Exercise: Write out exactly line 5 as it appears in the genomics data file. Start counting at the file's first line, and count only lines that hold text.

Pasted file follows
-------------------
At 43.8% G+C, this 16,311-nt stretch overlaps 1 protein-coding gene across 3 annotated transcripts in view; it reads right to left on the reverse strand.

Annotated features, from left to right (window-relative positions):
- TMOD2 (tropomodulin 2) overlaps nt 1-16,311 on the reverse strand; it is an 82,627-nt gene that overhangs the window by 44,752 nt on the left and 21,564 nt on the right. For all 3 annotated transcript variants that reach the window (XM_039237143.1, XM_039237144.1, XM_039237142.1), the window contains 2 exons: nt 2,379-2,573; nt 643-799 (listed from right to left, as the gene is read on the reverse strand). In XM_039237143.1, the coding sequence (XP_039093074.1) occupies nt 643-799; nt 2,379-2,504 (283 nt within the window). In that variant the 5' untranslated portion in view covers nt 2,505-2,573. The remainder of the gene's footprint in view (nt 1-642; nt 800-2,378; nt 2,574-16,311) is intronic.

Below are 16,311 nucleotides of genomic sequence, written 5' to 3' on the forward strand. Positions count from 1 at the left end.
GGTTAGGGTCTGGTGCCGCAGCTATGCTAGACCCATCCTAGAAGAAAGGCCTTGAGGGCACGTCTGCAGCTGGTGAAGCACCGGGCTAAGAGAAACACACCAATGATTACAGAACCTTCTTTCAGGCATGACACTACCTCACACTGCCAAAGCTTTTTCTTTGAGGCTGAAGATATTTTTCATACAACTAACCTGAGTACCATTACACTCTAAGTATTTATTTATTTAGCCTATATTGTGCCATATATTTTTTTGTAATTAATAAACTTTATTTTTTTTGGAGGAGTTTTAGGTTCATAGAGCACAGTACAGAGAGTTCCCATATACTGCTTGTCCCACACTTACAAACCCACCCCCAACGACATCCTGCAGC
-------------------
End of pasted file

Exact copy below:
GGTTAGGGTCTGGTGCCGCAGCTATGCTAGACCCATCCTAGAAGAAAGGCCTTGAGGGCACGTCTGCAGCTGGTGAAGCACCGGGCTAAGAGAAACACACCAATGATTACAGAACCTTCTTTCAGGCATGACACTACCTCACACTGCCAAAGCTTTTTCTTTGAGGCTGAAGATATTTTTCATACAACTAACCTGAGTACCATTACACTCTAAGTATTTATTTATTTAGCCTATATTGTGCCATATATTTTTTTGTAATTAATAAACTTTATTTTTTTTGGAGGAGTTTTAGGTTCATAGAGCACAGTACAGAGAGTTCCCATATACTGCTTGTCCCACACTTACAAACCCACCCCCAACGACATCCTGCAGC